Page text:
Tyson Fury, After Another Knockout Win, Hints at Retirement

At 6-foot-9 and nearly 265 pounds, Fury is the biggest heavyweight champion in history. He spent much of his career as a tactical boxer. Fury’s upper-body movement made him an elusive target, and his feints could disrupt an opponent’s timing while he used his long jab as both offense and defense.

But when Javan Hill, who goes by Sugar and who’s head of the famed Kronk Gym in Detroit, took over as trainer in 2019, he began teasing out Fury’s latent punching power, melding the fighter’s acumen with aggressiveness. In their three fights together, Fury has recorded three spectacular knockouts.

“We put a lot of time in over the last few years,” Fury said at the post-fight news conference. “Training, training, training with his style.”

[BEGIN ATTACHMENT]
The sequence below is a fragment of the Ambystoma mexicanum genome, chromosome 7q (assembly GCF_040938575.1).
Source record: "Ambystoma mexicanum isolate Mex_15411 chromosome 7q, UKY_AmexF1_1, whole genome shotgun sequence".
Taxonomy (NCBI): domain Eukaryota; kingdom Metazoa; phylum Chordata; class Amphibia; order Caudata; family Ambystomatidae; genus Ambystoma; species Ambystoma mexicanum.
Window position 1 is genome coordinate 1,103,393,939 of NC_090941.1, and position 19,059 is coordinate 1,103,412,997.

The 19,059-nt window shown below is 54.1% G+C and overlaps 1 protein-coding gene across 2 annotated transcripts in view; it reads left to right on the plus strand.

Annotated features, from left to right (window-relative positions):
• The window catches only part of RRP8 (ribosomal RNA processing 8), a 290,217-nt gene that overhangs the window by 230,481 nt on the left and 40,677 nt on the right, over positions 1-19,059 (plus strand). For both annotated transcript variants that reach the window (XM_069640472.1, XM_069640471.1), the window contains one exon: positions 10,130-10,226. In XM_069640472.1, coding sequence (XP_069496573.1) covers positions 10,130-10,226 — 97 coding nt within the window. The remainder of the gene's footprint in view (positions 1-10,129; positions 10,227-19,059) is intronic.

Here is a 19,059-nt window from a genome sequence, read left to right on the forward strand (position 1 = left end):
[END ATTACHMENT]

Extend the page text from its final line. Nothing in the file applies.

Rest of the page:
On Saturday, Fury dismantled Whyte with craft, landing jabs and straight right hands to the face and mixing in roundhouse rights to Whyte’s rib cage. Or, when Whyte closed the distance, Fury would throw a left hook, pivot to angle himself and then re-establish his preferred range.

The power came in Round 6, when Fury threw a left jab, prompting Whyte to lurch forward. He walked directly into the uppercut that landed on the left side of his chin. A light shove from Fury sent Whyte toppling backward. Otherwise the challenger would have fallen straight down.

Whyte clambered to his feet, but the referee, Mark Lyson, halted the fight with one second left in the round, sealing a decisive win for Fury.

“He would be a great heavyweight in any generation,” said Frank Warren, Fury’s promoter based in Britain, adding, “Probably the best fighter I’ve ever been involved with.”

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